The tennis court can feel like a lonely place for players at times. Out there with no place to hide, singles matches are battles between two individuals who give it their all to try and earn valuable wins and ranking points on the ATP Tour and Hologic WTA Tour.
This week at the United Cup the stage is different, though, with Team Zones in the corners of the stadium courts. The innovation allows captains and players to cheer each other on, with teammates supporting their star who is stepping between the lines.
Team France started its United Cup campaign with a 5-0 victory against Team Argentina on Friday in Perth. French captain Edouard Roger-Vasselin and WTA star Caroline Garcia believe the atmosphere created on the sidelines played an important role in its opening win.
“Most of the time we are alone on court with our staff. Now we know we have the whole team together,” Roger-Vasselin said. “Five, six, seven, eight people are cheering for us every point. So, it gives us a lot of good energy.”
“I think it's great,” Garcia added. “We are here because we love to play tennis. We like to play for our country. To do it all together, it's a really great opportunity.”
The Team Zone also provides captains with monitors to access real-time statistics, data and insights, with on-court coaching an important factor.
In Sydney, Australia’s Jason Kubler discussed match strategy with captain Lleyton Hewitt, whose support and tactical tweaks helped him rally from 0-5 in the second set to earn a 6-3, 7-6(3) win against Great Britain’s Daniel Evans.
"It’s tough to give up when you’ve got Rusty on the bench and Demon," Kubler said. "They’ve got that never-say-die attitude. Any time I’m down, especially in front of these guys, I’ve just got to give it my all and luckily tonight I was able to turn it around.
“At 0-5 we were saying to give him some different looks. To try and do some things that hopefully he starts to think about in the third set. That's where my mindset was. That helped me play a bit more proactive instead of a bit reactional. I felt like I started trying to create a few things by coming to the net, started going for a few more shots.”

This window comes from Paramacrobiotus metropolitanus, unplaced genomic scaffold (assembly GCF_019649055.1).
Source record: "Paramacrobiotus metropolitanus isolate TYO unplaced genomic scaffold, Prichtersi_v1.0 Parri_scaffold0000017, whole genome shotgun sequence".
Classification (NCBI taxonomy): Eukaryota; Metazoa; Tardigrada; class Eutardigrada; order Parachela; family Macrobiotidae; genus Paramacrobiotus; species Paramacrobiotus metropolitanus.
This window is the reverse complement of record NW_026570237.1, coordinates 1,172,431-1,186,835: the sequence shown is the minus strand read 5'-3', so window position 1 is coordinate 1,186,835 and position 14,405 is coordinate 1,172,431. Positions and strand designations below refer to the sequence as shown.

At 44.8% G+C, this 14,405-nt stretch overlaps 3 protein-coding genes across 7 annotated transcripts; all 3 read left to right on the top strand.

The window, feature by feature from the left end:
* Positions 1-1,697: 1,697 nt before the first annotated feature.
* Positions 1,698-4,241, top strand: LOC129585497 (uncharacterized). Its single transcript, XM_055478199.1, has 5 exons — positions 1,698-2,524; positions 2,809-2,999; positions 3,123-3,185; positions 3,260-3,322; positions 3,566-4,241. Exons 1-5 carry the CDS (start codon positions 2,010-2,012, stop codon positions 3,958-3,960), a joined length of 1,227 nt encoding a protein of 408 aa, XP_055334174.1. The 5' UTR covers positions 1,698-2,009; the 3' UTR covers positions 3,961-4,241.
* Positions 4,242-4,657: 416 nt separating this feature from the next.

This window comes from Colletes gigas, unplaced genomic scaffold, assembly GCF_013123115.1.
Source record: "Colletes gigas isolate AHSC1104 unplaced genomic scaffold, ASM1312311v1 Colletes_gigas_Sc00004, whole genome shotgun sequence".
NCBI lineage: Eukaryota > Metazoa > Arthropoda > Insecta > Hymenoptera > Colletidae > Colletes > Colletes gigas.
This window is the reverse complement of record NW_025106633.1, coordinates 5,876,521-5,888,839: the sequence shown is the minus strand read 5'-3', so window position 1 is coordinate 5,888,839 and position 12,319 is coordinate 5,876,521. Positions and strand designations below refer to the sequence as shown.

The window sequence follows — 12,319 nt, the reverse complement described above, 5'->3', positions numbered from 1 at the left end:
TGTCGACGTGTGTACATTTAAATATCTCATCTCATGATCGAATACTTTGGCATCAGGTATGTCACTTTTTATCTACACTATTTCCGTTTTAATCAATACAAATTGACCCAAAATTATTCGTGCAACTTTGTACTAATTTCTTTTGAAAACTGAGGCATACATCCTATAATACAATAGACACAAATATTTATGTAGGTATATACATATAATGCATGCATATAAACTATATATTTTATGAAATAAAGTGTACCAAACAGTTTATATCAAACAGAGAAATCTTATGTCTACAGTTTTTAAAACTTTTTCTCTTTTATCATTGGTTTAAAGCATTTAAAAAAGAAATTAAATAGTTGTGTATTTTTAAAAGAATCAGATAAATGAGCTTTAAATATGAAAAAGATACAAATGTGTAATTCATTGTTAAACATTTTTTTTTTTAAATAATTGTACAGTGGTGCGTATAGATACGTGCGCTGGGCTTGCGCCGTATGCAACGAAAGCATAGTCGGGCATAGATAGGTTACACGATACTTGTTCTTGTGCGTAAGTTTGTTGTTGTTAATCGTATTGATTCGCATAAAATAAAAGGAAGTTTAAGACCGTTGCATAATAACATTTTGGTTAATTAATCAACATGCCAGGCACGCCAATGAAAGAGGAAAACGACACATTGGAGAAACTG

Like its European neighbours France, Team Switzerland earned a perfect 5-0 victory in its opening Group B tie against Kazakhstan. WTA No. 12 Belinda Bencic starred in her singles victory and was grateful for the support provided by captain Stan Wawrinka and current coach Dmitry Tursunov.
“Having both Dmitry and Stan there, obviously Dmitry was a top player himself and then Stan of course multiple Grand Slam champion, how can it go wrong when you have two people like that on the bench,” Bencic said. “It's not like I can tell them, ‘I know what I'm doing, stop talking to me’. That's definitely not how it's going to be.
“And Stan, tactic-wise, he sees the game and everything, and he's telling me in that case, but also, he was really positive and pumping every point. I think that's how it should be. I feel we were used to each other very quickly.”
Alongside providing a base of support, the Team Zone is equipped with technology to assist captains with their coaching. Teams have access to monitors, which takes the Hawk-Eye and SMT data and presents information into five categories. These categories focus on serving, returning, groundstrokes, final shots and a physical screen. The physical screen looks at the distance covered by a player and the pressure they are putting on their upper body by analysing their hitting load.
There is also a summary screen that shows 20 statistical categories on one screen, including winners, unforced errors and first-serve percentages.
The serving category breaks down points into pressure points, analysing where players serve in key moments, while the return screen shows captains the depth of an opponent's return. The final shot category allows captains to analyse how points are ending, be it a winner or unforced error.
Team Great Britain captain Tim Henman was very vocal during his nation’s 3-2 win against Team Australia. The former World No. 4 highlighted the importance of using technology when asked about the Team Zone.
“I think technology being such a beneficial addition for the sport, if it's there, use it for the coaching element,” Henman said. “For me, [at ATP Cup] three years ago, I felt the team in the corner, it was brilliant. We've got a big team and you can create that buzz in the corner, support your teammate. I think it's brilliant.”